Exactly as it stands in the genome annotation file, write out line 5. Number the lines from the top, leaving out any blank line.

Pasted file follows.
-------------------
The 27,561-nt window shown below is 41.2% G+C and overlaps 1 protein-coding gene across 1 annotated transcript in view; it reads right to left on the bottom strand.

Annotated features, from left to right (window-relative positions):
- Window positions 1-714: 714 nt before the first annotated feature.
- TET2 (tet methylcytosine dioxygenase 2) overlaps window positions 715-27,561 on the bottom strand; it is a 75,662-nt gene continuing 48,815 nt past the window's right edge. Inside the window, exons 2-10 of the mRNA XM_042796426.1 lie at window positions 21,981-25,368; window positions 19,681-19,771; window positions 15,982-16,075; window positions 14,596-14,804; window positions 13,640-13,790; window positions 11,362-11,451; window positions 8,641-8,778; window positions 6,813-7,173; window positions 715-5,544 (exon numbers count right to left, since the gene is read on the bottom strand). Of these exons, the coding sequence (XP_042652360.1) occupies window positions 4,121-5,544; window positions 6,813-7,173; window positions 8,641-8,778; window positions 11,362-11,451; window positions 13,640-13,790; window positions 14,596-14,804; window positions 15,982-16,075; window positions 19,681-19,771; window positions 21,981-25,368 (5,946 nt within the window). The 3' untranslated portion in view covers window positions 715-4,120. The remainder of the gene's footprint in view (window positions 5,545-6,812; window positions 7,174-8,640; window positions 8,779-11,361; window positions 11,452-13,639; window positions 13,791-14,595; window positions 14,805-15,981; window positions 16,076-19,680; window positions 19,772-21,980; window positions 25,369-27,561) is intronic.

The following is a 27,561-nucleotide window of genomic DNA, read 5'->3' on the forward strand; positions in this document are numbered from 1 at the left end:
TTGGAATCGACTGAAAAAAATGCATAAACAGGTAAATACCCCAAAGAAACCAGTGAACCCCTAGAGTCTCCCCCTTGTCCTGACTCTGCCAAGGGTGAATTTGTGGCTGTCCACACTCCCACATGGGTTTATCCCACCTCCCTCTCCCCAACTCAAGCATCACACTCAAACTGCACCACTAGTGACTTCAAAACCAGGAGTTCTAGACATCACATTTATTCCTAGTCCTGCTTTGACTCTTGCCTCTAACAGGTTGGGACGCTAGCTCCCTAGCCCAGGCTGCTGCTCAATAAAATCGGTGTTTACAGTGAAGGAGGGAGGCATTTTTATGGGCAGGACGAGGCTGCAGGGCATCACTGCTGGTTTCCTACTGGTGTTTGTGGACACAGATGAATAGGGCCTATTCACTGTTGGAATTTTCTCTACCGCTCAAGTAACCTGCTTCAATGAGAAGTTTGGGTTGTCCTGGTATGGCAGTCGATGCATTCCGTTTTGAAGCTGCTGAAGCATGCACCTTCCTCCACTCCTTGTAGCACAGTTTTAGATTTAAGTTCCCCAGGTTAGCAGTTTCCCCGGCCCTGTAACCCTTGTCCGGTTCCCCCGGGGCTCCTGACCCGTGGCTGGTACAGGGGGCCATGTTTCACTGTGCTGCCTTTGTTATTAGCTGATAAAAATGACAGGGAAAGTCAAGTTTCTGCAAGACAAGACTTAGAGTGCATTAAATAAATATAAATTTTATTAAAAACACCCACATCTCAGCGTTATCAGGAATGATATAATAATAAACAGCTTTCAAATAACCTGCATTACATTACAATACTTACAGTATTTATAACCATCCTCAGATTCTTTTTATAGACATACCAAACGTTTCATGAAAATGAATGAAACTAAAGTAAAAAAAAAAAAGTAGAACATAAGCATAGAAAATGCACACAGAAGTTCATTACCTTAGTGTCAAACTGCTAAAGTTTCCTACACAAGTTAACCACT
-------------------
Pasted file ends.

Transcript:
The following is a 27,561-nucleotide window of genomic DNA, read 5'->3' on the forward strand; positions in this document are numbered from 1 at the left end: